Now that the race-based master narrative of apartheid is beginning to fade from the country's collective consciousness (as seen most clearly in the South Africans born after 1994 who have no lived experience of its system of comprehensive repression), South African literature produced in recent years has begun to explore the human dimensions of new forms of discrimination resulting from social phenomenon such as xenophobia, ethnic tensions, homophobia, language bias, and the misrepresentation of HIV and AIDS. This panel welcomes papers dealing with literary works that identify such human rights violations, explore their causes and ramifications, and challenge the post-apartheid rhetoric of the rainbow nation.
CFP: "The Critical 'I'"
NEMLA Mar 17-20, 2016, Hartford. CT
Abstract deadline Sep 30, 2015
This roundtable examines the explored and unexplored possibilities (and challenges) of the autobiographical "I" in academic scholarship and literary criticism, both inside and outside the academy.
"'Dear Homer, if you are not third from the truth about virtue, a craftsman of a phantom, just the one we defined as an imitator, but are also second and able to recognize what sorts of practices make human beings better or worse in private and in public, tell us which of the cities was better governed thanks to you?'" (Plato, Republic, X 599d)
The Braniff Graduate Student Association of the University of Dallas is pleased to announce the second annual Braniff Conference in the Liberal Arts. This conference will explore the relationship between philosophy and poetry through the various lenses of philosophy, theology, literature, political philosophy, and the human sciences generally. Related topics include but are not limited to:
Organizer: Dominique Zino, LaGuardia Community College (CUNY)
This seminar seeks to bring into conversation a range of faculty – tenured and tenure-track professors, adjunct lecturers, and graduate students – teaching at two-year and four-year institutions.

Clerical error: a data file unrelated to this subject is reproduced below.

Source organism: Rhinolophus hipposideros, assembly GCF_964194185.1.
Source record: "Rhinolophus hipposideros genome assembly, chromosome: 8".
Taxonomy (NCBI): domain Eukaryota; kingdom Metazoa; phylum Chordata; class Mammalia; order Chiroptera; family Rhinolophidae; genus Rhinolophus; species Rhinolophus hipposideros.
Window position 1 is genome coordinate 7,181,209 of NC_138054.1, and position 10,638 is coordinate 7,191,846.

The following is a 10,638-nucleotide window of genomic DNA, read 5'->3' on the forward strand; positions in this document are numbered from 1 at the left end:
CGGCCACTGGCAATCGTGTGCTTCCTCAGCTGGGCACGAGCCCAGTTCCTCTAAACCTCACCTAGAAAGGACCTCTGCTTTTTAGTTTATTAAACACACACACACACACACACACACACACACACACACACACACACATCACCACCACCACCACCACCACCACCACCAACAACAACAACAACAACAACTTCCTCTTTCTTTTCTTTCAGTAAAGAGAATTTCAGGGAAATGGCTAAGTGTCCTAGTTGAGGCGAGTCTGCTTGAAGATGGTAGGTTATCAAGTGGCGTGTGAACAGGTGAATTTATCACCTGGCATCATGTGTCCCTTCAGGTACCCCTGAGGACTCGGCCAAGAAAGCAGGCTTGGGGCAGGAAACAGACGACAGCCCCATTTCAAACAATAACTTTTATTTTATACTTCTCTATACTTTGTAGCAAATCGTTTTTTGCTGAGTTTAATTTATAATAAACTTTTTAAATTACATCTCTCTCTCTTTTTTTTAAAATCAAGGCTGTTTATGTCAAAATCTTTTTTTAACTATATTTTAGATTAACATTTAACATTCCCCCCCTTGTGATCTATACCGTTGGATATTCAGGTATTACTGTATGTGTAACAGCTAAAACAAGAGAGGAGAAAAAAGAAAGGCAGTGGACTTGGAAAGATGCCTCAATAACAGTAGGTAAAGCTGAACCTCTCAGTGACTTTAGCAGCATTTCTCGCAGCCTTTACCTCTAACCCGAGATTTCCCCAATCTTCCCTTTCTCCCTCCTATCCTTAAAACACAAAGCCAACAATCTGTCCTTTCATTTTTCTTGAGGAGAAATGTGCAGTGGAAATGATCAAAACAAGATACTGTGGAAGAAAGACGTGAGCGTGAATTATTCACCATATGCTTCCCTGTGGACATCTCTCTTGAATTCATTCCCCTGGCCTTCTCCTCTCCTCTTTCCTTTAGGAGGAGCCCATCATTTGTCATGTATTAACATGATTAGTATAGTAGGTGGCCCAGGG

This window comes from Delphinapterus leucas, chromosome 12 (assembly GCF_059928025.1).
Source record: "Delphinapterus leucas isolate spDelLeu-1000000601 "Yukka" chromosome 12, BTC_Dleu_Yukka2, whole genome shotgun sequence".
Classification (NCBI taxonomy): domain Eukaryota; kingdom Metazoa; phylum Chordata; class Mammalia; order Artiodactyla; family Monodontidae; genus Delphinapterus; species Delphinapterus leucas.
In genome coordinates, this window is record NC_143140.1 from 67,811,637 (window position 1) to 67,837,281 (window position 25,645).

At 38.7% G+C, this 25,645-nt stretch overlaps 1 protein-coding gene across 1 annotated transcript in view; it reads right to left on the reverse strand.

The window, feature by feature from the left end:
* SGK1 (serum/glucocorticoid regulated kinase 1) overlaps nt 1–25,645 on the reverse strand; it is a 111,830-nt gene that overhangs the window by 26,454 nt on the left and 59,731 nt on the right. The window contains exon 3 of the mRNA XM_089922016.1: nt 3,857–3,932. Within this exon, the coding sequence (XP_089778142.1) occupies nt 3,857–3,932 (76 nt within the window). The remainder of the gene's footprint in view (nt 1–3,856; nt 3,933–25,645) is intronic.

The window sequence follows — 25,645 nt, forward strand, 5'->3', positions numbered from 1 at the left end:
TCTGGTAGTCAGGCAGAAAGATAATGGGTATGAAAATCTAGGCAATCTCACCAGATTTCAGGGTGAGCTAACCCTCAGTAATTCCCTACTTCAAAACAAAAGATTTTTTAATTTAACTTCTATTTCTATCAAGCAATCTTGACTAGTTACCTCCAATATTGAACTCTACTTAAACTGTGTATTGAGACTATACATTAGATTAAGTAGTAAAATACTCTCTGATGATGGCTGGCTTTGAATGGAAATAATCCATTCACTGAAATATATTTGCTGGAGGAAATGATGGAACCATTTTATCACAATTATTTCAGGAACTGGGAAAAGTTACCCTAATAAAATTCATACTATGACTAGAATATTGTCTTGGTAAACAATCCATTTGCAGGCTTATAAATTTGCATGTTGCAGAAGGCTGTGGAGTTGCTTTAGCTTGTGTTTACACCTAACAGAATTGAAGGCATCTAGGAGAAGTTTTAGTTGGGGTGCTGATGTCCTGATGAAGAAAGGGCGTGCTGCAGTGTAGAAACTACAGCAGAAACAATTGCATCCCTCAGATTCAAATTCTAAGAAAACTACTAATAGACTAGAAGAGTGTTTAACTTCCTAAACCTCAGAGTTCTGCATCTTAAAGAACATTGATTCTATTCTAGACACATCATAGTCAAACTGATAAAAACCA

We will aim to discuss the following pedagogical questions: What ways of reading, writing, and thinking should students be introduced to in their first two years of college, especially if they plan to study literature at a four-year college or university? What do we value most as teachers of literature? What concepts, skills, or texts do we find most fundamental to helping students to read literature deeply and to apply it to other realms of learning?
This is a collection of essays that will revolve around the idea of misremembering in literature. A diversity of approaches are welcome (eg: historicist, cognitive science, theories of temporality, narrative theory, animal studies.)
Several questions will guide the collection: What does it mean to 'misremember'? What does the 'mis' of 'misremembering' refer to? Something 'not remembered'? Something re-membered differently than the 'original' memory? What are the ontologies of misremembering?
Since its premiere on September 8, 1966, Gene Roddenberry's Star Trek has become one of the icons of science fiction. With the 50th anniversary coming up this collection will focus on gender representations within the Star Trek universe throughout these five decades.
SUBMISSION DEADLINE: 15 December 2015, by 5pm EST
The editorial collective of disClosure seeks submissions that explore Transnational Lives as they are understood in a variety of areas and disciplines, including (but not limited to) Sociology; Gender & Women's Studies; History; Philosophy; Anthropology; Political Science; Hispanic Studies; Communications; Theories of Transnationality, Hybridity and Bifocality; and Literature (particularly analyses dealing with border studies, immigration, or transnational lives). Possible topics might include:
From artist Hans Bellmer's distorted dolls, to Rupert Brooke's "dust" in a "corner of a foreign field," to Virginia Woolf's "orts, scraps, and fragments," bodies – textual, phenomenological, cultural, political, and physical – seem to fall to pieces in modernism. How can we conceptualize the modern body in light of its affective and ecological surrounds?
The Wenshan Review of Literature and Culture, issued both in print and online versions, is excited to announce the launch of its new website: www.wreview.org . Authors are warmly invited to submit articles and book reviews via "Online Submissions." Also, the call remains open for submissions to the special issue on Affective Perspectives from East Asia (which can be found in News). Members of the editorial board are based at top universities in the UK, US, and East Asia and cover almost all research areas of literary and cultural studies. Normally, reviews of articles are completed in 3 months.